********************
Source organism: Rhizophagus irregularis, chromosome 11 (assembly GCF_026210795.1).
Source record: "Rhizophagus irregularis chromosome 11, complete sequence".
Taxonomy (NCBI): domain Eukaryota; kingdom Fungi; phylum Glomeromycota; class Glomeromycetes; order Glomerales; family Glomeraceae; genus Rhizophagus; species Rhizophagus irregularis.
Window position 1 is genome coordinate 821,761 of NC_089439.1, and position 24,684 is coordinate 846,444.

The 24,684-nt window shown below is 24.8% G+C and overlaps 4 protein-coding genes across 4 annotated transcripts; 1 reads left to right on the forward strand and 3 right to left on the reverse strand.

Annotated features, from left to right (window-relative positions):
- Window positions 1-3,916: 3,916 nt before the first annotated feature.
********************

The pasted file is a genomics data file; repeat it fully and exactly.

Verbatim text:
Source organism: Rhizophagus irregularis, chromosome 11 (assembly GCF_026210795.1).
Source record: "Rhizophagus irregularis chromosome 11, complete sequence".
Taxonomy (NCBI): domain Eukaryota; kingdom Fungi; phylum Glomeromycota; class Glomeromycetes; order Glomerales; family Glomeraceae; genus Rhizophagus; species Rhizophagus irregularis.
Window position 1 is genome coordinate 821,761 of NC_089439.1, and position 24,684 is coordinate 846,444.

The 24,684-nt window shown below is 24.8% G+C and overlaps 4 protein-coding genes across 4 annotated transcripts; 1 reads left to right on the forward strand and 3 right to left on the reverse strand.

Annotated features, from left to right (window-relative positions):
- Window positions 1-3,916: 3,916 nt before the first annotated feature.